One of the great things to come out of the 80’s (as opposed to legwarmers and headbands) was the 1031 exchange. Like-kind tax deferred exchanges have been allowed since the 1920’s or so, but the concept wasn’t permitted in its current form until a series of court decisions and tax law changes in the 1980’s. Those changes unleashed a flood of real estate equity investment, the result of higher after-tax private equity real estate returns.
What is a 1031 exchange?
A 1031 exchange is a “like-kind” exchange of assets that permits you to defer the tax liability associated with the sale. “Like-kind” exchange is just what it sounds like- exchanging similar types of assets: building and land for building and land. The IRS used to allow this type of tax strategy for both real property and intangible property, but changes in 2017 now limit these transactions only to real property (real estate). And, it must be either real estate used in the ordinary course of business or held for investment (property held for sale does not qualify).
The point of using a 1031 exchange is to defer tax liability associated with the sale of a property. The rule allows an owner to sell one property, buy another similar property, and not pay any tax on the gain from the sale. The tax liability is deferred until a future sale when a 1031 exchange is not utilized.
An Example, Please?
Suppose your fund has owned an office building that it leases to multiple tenants for several years, and receives an unsolicited offer of $20,000,000. Your firm bought the building 5 years ago for $15,000,000. The book value of the property is $13,076,923 (deduct 5 years of depreciation on the purchase price). The taxable gain on the sale would be $6,923,077.
Without 1031 exchanges, your firm would have to report $6,923,077 as a gain and pay tax on that amount. With a 1031 exchange however, your firm can acquire a similar property in exchange for the sold property, and transfer the tax basis to the new property, deferring the tax until some time in the future.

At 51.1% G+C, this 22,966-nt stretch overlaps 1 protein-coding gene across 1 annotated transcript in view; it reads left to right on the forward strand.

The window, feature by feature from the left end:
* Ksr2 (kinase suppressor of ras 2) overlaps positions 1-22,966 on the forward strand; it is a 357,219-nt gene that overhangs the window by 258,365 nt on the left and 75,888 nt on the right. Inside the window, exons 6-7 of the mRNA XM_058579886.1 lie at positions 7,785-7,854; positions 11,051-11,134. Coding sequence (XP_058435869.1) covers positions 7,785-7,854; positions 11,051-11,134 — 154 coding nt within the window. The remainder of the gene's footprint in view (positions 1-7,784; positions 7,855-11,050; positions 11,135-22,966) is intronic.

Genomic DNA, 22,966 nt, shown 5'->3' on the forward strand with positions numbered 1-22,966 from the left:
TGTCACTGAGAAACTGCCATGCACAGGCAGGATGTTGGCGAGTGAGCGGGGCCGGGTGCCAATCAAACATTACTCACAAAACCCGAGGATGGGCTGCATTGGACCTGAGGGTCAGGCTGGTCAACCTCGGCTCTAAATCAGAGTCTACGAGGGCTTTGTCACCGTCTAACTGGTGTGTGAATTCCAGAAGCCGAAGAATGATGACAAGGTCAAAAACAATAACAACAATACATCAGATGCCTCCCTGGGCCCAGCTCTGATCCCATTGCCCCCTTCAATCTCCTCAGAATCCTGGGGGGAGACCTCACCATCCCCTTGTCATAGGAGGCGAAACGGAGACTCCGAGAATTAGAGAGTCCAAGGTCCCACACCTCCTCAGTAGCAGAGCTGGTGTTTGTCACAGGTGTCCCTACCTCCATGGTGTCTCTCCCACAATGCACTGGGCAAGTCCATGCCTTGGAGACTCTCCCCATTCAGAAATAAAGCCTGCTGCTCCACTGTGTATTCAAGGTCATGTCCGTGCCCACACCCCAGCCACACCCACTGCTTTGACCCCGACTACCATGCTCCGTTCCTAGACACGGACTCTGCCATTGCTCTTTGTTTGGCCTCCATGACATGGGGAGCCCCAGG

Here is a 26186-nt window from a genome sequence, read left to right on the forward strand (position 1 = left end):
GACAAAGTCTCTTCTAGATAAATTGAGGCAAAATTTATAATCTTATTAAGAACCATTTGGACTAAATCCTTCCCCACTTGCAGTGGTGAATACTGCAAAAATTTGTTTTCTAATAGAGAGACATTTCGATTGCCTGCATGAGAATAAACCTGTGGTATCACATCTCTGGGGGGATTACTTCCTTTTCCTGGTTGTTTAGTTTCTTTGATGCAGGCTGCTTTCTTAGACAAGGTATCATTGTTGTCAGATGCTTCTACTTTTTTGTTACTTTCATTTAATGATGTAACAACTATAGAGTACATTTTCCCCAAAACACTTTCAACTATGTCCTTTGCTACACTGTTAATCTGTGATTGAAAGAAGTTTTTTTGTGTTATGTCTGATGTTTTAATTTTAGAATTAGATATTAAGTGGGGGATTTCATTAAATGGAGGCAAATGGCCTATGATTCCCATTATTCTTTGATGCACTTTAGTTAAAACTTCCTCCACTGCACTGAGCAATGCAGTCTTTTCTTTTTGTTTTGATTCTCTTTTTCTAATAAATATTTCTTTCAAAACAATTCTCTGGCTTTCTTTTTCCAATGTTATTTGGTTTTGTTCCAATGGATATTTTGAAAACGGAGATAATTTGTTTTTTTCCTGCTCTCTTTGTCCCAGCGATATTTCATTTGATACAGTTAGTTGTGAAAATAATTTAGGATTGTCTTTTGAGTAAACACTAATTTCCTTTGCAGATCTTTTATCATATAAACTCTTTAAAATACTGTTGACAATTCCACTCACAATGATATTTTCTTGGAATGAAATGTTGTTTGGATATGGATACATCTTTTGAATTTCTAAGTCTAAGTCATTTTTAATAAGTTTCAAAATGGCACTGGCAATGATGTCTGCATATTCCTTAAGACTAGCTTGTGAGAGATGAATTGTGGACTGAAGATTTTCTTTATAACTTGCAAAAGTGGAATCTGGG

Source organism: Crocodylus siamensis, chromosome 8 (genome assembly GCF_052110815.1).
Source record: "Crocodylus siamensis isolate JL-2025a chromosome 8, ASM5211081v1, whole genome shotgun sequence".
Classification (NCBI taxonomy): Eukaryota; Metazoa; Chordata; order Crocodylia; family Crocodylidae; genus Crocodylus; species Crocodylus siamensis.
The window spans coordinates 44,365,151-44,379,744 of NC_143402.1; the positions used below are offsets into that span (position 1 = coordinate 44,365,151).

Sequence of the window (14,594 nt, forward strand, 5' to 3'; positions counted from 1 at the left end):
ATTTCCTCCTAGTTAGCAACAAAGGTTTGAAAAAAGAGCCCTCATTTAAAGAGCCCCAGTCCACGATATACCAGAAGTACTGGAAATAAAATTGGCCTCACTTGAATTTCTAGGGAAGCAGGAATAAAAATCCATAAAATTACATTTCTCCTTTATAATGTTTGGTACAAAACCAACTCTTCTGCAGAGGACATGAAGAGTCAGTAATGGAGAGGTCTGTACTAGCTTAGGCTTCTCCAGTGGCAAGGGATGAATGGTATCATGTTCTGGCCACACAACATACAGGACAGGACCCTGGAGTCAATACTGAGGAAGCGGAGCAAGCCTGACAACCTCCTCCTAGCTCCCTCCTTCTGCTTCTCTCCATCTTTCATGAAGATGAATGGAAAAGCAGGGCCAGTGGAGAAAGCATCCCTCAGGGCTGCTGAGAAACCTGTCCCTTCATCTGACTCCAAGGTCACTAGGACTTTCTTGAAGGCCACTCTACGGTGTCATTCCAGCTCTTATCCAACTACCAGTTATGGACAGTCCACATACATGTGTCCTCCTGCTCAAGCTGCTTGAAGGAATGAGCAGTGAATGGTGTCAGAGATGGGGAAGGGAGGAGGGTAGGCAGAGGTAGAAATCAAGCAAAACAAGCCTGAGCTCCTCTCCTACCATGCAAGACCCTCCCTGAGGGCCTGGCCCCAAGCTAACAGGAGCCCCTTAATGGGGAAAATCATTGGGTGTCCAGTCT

In our example, if your firm acquired a $25,000,000 distribution facility (the like-kind doesn’t have to be the same type of real estate asset, just another real estate asset) in accordance with the exchange rules, the tax basis in the new property would be $18,076,923 (purchase price of $25,000,000 less gain on prior sale of $6,923,077). Your tax depreciation schedule for the new building would then be based on your beginning basis of $18,076,923, whereas your book depreciation schedule would be based on a purchase price of $25,000,000.
Basic Rules for a 1031 Exchange
There are just a handful of basic requirements that you need to know. There are actually a myriad of rules that CPAs and tax lawyers can utilize, but for a beginner, there are just a few to remember:
- You must identify the replacement property within 45 days of sale of the relinquished property
- You may identify up to three potential replacement properties
- You must acquire the replacement property within 180 days of the sale
- To avoid any potential tax liability you must acquire a property that is of equal or greater value than the sold property (if the replacement property is less, there will be taxable gain, or “boot” equal to the difference)
The Big Boost to Real Estate Equity Investment
You can see through the example why 1031 exchanges are such a boon to the industry. In this example, a 20% federal tax rate would result in taxes of almost $1.4 million ($6.9 million gain on sale multiplied by 20%)! Instead, all of the gain can be used to acquire a replacement property and generate additional private equity real estate returns.
Test Your Comprehension
Work through the following example to practice this concept. Post your answer on our Forum!
- Selling an apartment complex for $125,000,000
- Purchased 8 years ago for $110,000,000
- Acquiring another apartment complex for $140,000,000
- What will be the tax basis in the new apartment complex at closing?
- At a 20% Federal tax rate, how much tax has been deferred?